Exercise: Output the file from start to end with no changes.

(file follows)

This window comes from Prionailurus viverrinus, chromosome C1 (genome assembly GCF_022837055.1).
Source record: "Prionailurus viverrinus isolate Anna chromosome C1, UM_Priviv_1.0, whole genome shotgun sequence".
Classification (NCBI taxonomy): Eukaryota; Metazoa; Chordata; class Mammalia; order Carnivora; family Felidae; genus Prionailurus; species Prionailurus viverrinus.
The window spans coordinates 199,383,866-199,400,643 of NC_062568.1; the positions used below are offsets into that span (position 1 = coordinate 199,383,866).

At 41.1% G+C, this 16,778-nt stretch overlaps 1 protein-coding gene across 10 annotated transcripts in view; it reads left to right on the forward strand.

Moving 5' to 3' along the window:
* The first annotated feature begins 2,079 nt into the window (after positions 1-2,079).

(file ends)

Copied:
This window comes from Prionailurus viverrinus, chromosome C1 (genome assembly GCF_022837055.1).
Source record: "Prionailurus viverrinus isolate Anna chromosome C1, UM_Priviv_1.0, whole genome shotgun sequence".
Classification (NCBI taxonomy): Eukaryota; Metazoa; Chordata; class Mammalia; order Carnivora; family Felidae; genus Prionailurus; species Prionailurus viverrinus.
The window spans coordinates 199,383,866-199,400,643 of NC_062568.1; the positions used below are offsets into that span (position 1 = coordinate 199,383,866).

At 41.1% G+C, this 16,778-nt stretch overlaps 1 protein-coding gene across 10 annotated transcripts in view; it reads left to right on the forward strand.

Moving 5' to 3' along the window:
* The first annotated feature begins 2,079 nt into the window (after positions 1-2,079).